Flint Hills Heart, Vascular and Vein Clinic
Raymond Dattilo, M.D., F.A.C.C.
Ph: (785) 320-5858
Fax: (785) 320-5689
Ans Serv: (800) 673-6664

Manhattan, Kansas

What is Peripheral Artery Disease (PAD)?

Peripheral Arterial Disease: Underdiagnosed and Undertreated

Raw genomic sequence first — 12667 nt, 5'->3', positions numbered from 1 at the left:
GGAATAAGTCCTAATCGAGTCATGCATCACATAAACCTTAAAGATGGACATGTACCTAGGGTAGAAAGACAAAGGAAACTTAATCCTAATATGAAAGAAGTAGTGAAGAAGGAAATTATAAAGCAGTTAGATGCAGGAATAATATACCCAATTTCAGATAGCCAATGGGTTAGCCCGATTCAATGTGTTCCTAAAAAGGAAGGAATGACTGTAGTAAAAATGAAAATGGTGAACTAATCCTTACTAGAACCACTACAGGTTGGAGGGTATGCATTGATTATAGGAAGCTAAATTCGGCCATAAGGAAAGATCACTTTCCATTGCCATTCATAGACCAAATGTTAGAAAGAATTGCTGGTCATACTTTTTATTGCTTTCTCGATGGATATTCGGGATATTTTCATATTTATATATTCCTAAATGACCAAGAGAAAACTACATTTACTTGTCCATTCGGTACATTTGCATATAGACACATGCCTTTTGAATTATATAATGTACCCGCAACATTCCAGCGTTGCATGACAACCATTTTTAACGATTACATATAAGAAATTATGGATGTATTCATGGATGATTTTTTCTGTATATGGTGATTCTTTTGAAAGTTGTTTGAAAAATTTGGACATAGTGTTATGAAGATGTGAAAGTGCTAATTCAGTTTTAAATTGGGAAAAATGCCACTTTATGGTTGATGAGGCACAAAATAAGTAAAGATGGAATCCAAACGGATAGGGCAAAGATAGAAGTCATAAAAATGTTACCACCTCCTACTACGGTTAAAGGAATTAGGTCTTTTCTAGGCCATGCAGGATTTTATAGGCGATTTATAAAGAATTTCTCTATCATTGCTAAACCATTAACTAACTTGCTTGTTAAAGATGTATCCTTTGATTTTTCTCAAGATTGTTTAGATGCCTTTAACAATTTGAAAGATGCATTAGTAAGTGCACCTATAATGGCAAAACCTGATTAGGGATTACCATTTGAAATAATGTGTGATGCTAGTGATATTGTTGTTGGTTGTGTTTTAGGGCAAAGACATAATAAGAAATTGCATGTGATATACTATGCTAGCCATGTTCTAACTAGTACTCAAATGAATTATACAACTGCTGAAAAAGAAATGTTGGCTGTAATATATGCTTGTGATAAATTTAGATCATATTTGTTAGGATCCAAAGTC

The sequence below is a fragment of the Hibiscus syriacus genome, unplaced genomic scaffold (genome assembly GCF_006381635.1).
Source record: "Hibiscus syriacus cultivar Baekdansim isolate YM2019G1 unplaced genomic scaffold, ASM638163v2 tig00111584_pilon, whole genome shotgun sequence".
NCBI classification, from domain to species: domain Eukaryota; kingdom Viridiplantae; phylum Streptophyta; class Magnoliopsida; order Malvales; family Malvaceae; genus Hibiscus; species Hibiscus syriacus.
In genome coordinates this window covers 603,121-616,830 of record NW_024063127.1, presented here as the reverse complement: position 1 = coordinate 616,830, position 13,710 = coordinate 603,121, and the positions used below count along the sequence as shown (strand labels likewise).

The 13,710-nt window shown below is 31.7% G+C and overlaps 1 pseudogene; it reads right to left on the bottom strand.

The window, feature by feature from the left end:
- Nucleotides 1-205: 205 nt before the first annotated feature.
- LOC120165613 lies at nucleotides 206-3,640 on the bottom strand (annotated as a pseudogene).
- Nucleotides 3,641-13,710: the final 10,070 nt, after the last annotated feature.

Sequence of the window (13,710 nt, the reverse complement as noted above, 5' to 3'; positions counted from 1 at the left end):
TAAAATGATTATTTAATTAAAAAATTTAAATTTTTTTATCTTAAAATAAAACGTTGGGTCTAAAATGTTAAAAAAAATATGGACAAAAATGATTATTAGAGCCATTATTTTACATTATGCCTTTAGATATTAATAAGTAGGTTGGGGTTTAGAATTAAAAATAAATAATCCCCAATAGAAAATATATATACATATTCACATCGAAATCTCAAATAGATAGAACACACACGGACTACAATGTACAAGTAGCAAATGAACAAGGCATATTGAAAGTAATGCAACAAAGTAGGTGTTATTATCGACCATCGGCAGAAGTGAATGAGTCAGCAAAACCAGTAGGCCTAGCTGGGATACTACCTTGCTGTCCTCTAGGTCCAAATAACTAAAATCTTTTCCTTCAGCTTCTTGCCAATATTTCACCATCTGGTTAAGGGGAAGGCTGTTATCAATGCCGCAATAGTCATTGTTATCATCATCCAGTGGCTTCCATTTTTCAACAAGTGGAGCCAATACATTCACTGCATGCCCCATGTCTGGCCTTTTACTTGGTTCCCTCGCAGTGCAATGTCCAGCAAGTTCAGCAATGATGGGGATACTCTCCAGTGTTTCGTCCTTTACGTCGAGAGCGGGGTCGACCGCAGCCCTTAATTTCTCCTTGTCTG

Peripheral Arterial Disease (PAD) is responsible for significant morbidity and mortality in the United States and around the world. It is estimated that approximately 8 to 12 million Americans are affected by PAD; this is nearly as great as the roughly 13 million Americans with coronary artery disease (CAD). Yet, only about 25% of these people have been diagnosed with the disease and roughly just 4% are treated interventionally. The prevalence of PAD increases with age such that nearly one in five Americans over the age of 70 have PAD. Furthermore, the prevalence of the disease is on the increase, undoubtedly a result of multiple factors but certainly, at least in part, a consequence of increasing obesity and diabetes as well as poor diet and sedentary lifestyle.  While most physicians are familiar with the typical symptoms of leg claudication (leg cramping when walking), many do not appreciate the increased mortality associated with PAD. A diagnosis of PAD carries with it five times the relative risk of heart attack and stroke. Some studies suggest that as many as 75% of patients with PAD harbor some degree of CAD. The 5 year mortality of patients with PAD is 30% compared to just 10% in a matched population without PAD, a mortality rate that exceeds that of breast cancer. As one might expect, the cause of mortality in 75% of the cases is cardiovascular (predominantly heart attacks). Consequently, the importance of making the diagnosis of PAD relates not only to reducing the morbidity associated with the disease but also to minimize the associated cardiovascular mortality.